workerAn article published this week by National Review magazine blames the many problems of California on—take a guess—high taxes, over-regulation of business, runaway state spending, an expansive welfare state? Try none of the above. The article, by Alex Alexiev of the Hudson Institute, puts the blame on the backs of low-skilled, illegal immigrants from Mexico and the federal government for not keeping them out.

Titled “Catching Up to Mexico: Illegal immigration is depleting California’s human capital and ravaging its economy,” the article endorses high-skilled immigration to the state while rejecting the influx of “the poorly educated, the unskilled, and the illiterate” immigrants that enter illegally from Mexico and elsewhere in Latin America.

Before swallowing the article’s thesis, consider two thoughts:

One, if low-skilled, illegal immigration is the single greatest cause of California’s woes, how does the author explain the relative success of Texas? As a survey in the July 11 issue of The Economist magazine explained, smaller-government Texas has avoided many of the problems of California while outperforming most of the rest of the country in job creation and economic growth. And Texas has managed to do this with an illegal immigrant population that rivals California’s as a share of its population.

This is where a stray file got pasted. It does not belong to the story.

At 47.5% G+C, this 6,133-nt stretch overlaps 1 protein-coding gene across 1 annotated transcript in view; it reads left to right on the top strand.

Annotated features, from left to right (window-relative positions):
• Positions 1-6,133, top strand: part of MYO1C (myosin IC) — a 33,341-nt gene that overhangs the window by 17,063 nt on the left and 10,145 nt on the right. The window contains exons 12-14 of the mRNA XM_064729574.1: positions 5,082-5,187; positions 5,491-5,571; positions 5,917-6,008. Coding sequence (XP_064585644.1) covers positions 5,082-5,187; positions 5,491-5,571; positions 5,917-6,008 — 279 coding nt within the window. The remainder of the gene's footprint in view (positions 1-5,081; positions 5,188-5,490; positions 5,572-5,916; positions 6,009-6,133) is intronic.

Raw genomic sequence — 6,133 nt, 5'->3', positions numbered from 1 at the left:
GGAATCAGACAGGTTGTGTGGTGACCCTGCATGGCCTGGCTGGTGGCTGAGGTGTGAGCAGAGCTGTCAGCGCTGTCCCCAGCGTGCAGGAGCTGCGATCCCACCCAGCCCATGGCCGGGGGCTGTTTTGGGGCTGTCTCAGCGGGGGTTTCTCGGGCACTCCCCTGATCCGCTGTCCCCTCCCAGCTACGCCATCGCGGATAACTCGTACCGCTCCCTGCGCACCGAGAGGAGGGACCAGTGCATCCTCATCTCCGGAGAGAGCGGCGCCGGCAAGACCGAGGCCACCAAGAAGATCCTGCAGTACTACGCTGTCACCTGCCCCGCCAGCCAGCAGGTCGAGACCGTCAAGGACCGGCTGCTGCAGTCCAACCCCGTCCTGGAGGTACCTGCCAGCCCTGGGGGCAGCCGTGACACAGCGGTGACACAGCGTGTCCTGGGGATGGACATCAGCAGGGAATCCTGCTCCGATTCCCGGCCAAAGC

Two, low-skilled immigrants actually enhance the human capital of native-born Americans by allowing us to move up the occupational ladder to jobs that are more productive and better paying. In a new study from the Cato Institute, titled “Restriction or Legalization? Measuring the Economic Benefits of Immigration Reform,” this phenomenon is called the “occupational mix effect” and it translates into tens of billions of dollars of benefits to U.S. households.

Our new study, authored by economists Peter Dixon and Maureen Rimmer, found that legalization of low-skilled immigration would boost the incomes of American households by $180 billion, while further restricting such immigration would reduce the incomes of U.S. families by $80 billion.

That is a quarter of a trillion dollar difference between following the policy advice of National Review and that of the Cato Institute. Last time I checked, that is still real money, even in Washington.